The screenwriter William Goldman famously explained Hollywood
this way: nobody knows anything. One reason that the workings
of Hollywood studios seem inexplicable to the public is
the continual, almost obsessive, focus on the weekly box
office race. The media, by treating the box-office grosses
released on Sunday afternoons as if they were the results
of a weekly horse race, only furthers the misunderstanding
about how modern Hollywood makes its money. Once upon a
time, as late as 1948, the tickets bought at the box-office
accounted for virtually all of Hollywood's profits. But
nowadays, the domestic box-office is only a small, and often
misleading, part of Hollywood’s big picture.
First, these reported " box office grosses" are
not actually what the studios take in from their movies.
They are the ticket sales which go to the movie houses.
The movie houses usually keep about half for themselves
and remit the balance to distributors (which may or may
not be an arm of the studio). The distributor then deducts
from the its out-of pocket cash expenses, including prints
and advertising (called “P&A,”). These deductions
often wipe out most, if not all, of what remains. Studios
spent on average $35.9 million just for P &A on each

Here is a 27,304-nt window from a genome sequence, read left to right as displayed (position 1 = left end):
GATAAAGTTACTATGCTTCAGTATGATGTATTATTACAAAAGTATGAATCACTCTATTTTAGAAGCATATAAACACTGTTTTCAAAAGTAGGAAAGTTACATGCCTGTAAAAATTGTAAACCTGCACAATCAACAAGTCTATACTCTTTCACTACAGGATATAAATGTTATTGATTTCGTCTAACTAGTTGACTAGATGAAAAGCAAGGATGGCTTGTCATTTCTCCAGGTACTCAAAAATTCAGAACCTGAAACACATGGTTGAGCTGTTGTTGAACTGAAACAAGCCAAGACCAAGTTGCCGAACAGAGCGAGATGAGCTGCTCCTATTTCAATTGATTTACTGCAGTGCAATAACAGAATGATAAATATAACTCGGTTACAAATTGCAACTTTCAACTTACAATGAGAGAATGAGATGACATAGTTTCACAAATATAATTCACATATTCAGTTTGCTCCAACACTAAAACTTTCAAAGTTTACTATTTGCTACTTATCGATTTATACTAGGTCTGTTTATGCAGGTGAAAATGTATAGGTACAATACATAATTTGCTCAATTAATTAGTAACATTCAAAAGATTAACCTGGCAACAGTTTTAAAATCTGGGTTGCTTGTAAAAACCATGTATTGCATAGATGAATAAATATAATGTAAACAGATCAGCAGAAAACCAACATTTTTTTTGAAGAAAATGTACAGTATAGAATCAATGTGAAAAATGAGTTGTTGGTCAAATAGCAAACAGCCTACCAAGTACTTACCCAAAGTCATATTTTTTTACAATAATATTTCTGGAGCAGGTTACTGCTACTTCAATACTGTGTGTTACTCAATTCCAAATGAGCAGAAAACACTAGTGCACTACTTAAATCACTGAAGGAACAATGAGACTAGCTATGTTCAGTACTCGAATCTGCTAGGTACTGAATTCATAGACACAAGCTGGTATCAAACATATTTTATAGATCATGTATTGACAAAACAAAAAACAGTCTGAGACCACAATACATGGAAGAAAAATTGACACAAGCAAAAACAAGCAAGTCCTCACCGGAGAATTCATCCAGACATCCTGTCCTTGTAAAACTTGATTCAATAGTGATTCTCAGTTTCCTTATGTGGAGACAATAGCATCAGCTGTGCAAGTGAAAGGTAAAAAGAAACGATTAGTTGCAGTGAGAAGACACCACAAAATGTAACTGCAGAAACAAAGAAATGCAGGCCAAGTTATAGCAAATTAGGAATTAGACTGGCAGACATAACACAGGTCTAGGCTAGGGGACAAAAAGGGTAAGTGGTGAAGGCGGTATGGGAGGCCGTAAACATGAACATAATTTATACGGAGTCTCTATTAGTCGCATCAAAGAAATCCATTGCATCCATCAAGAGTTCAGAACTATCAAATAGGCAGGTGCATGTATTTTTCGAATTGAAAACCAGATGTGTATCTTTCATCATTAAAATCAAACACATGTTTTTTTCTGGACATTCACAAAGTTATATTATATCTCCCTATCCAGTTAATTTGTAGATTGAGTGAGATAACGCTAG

of their titles in 2007. (Even their so-called “indie”
divisions, such as Miramax, Sony Classics, and Fox Searchlight,
spent an average of $25.7 million on P & A.) As a result,
the studios spent more on P&A to lure in an audience
into American theaters for an average film then they got
back from their share of the box-office. And that does not
take into account the cost of making a movie, which for
a studio averaged $70.8 million in 2007 (Their Indie divisions
spent only $49.5 per film). So while a "boffo"
box-office gross might look good in a Variety headline,
it might also signify a boffo loss.
Second, and far most important, it diverts from the reality
that the domestic box-office provides only a minute part
of the studios’ revenues/ (See Table
1). In 2007, according to the secret MPAA studio
numbers, only about 20 percent of the the studios' revenue
came from movie theaters, and over half of that came from
foreign theaters. In 2007, worldwide TV, Pay TV, DVDs, and
other licensing provided 80% of these revenues.
Movies now serve as launching platforms for
creating properties that make their real profit in the so-called
“back end” , much like the runways at haute
couture fashion shows. Because of the crucial importance
of these post-theatrical rights, Hollywood's profit margins
depend upon optimally leveraging these properties across
all the platforms they can find, such as Pay Per View, DVDs,
Video-On-Demand, and TV movies. There is (no longer) a movie
industry, there is an entertainment industry.
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